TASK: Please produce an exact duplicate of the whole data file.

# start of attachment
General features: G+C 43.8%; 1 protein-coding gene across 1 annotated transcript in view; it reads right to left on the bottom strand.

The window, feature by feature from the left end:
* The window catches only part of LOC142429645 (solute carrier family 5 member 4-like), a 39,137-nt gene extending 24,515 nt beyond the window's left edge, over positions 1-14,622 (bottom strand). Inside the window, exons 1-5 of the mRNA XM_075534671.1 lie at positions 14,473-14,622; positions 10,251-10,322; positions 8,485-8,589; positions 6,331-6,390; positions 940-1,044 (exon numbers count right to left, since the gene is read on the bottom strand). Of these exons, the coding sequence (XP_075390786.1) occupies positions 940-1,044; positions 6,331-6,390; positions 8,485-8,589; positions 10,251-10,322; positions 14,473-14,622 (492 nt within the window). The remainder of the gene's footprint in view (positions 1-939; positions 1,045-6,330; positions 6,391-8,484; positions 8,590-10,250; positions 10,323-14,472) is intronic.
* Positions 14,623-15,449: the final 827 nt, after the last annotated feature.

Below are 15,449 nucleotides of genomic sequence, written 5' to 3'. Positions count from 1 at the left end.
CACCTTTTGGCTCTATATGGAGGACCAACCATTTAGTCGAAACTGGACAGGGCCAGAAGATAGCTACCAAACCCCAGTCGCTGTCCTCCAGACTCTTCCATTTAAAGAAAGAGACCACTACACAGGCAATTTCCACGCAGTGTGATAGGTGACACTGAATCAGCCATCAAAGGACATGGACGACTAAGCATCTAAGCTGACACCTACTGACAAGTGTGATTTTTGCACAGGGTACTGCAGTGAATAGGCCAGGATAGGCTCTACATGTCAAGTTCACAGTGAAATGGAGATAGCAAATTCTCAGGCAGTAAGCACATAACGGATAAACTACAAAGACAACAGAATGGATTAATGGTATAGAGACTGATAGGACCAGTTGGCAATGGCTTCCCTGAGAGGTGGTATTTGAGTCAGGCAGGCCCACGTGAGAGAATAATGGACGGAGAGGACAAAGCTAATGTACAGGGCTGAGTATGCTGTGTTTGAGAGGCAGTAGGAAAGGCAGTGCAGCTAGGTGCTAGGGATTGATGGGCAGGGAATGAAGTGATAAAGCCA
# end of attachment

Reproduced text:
General features: G+C 43.8%; 1 protein-coding gene across 1 annotated transcript in view; it reads right to left on the bottom strand.

The window, feature by feature from the left end:
* The window catches only part of LOC142429645 (solute carrier family 5 member 4-like), a 39,137-nt gene extending 24,515 nt beyond the window's left edge, over positions 1-14,622 (bottom strand). Inside the window, exons 1-5 of the mRNA XM_075534671.1 lie at positions 14,473-14,622; positions 10,251-10,322; positions 8,485-8,589; positions 6,331-6,390; positions 940-1,044 (exon numbers count right to left, since the gene is read on the bottom strand). Of these exons, the coding sequence (XP_075390786.1) occupies positions 940-1,044; positions 6,331-6,390; positions 8,485-8,589; positions 10,251-10,322; positions 14,473-14,622 (492 nt within the window). The remainder of the gene's footprint in view (positions 1-939; positions 1,045-6,330; positions 6,391-8,484; positions 8,590-10,250; positions 10,323-14,472) is intronic.
* Positions 14,623-15,449: the final 827 nt, after the last annotated feature.

Below are 15,449 nucleotides of genomic sequence, written 5' to 3'. Positions count from 1 at the left end.
CACCTTTTGGCTCTATATGGAGGACCAACCATTTAGTCGAAACTGGACAGGGCCAGAAGATAGCTACCAAACCCCAGTCGCTGTCCTCCAGACTCTTCCATTTAAAGAAAGAGACCACTACACAGGCAATTTCCACGCAGTGTGATAGGTGACACTGAATCAGCCATCAAAGGACATGGACGACTAAGCATCTAAGCTGACACCTACTGACAAGTGTGATTTTTGCACAGGGTACTGCAGTGAATAGGCCAGGATAGGCTCTACATGTCAAGTTCACAGTGAAATGGAGATAGCAAATTCTCAGGCAGTAAGCACATAACGGATAAACTACAAAGACAACAGAATGGATTAATGGTATAGAGACTGATAGGACCAGTTGGCAATGGCTTCCCTGAGAGGTGGTATTTGAGTCAGGCAGGCCCACGTGAGAGAATAATGGACGGAGAGGACAAAGCTAATGTACAGGGCTGAGTATGCTGTGTTTGAGAGGCAGTAGGAAAGGCAGTGCAGCTAGGTGCTAGGGATTGATGGGCAGGGAATGAAGTGATAAAGCCA